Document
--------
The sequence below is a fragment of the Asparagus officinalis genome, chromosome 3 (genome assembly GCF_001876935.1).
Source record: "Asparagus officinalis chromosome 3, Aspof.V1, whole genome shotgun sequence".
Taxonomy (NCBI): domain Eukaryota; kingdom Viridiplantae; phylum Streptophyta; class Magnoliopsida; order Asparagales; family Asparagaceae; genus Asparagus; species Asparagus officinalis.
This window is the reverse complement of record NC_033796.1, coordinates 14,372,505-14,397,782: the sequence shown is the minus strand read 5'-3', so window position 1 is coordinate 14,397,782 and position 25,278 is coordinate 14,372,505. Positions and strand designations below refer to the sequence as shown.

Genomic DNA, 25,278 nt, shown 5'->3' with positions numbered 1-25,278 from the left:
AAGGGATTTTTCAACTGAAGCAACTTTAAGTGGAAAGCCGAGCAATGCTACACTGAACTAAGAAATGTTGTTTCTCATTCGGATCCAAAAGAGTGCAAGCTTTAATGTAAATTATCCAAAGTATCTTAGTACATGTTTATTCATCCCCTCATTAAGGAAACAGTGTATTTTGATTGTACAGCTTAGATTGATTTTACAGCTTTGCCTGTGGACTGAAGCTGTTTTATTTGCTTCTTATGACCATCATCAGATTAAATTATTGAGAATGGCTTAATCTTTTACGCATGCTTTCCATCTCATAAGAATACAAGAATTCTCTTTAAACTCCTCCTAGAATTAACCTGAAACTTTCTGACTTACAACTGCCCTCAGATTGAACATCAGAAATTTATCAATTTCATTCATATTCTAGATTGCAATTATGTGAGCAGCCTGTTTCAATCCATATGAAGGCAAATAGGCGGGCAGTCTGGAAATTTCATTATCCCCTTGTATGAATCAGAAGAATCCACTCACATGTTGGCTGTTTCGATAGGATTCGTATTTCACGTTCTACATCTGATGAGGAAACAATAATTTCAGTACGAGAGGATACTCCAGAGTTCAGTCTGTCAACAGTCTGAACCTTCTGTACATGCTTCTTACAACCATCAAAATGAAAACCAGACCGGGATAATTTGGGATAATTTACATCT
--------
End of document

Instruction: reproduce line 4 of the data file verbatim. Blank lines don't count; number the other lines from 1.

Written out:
This window is the reverse complement of record NC_033796.1, coordinates 14,372,505-14,397,782: the sequence shown is the minus strand read 5'-3', so window position 1 is coordinate 14,397,782 and position 25,278 is coordinate 14,372,505. Positions and strand designations below refer to the sequence as shown.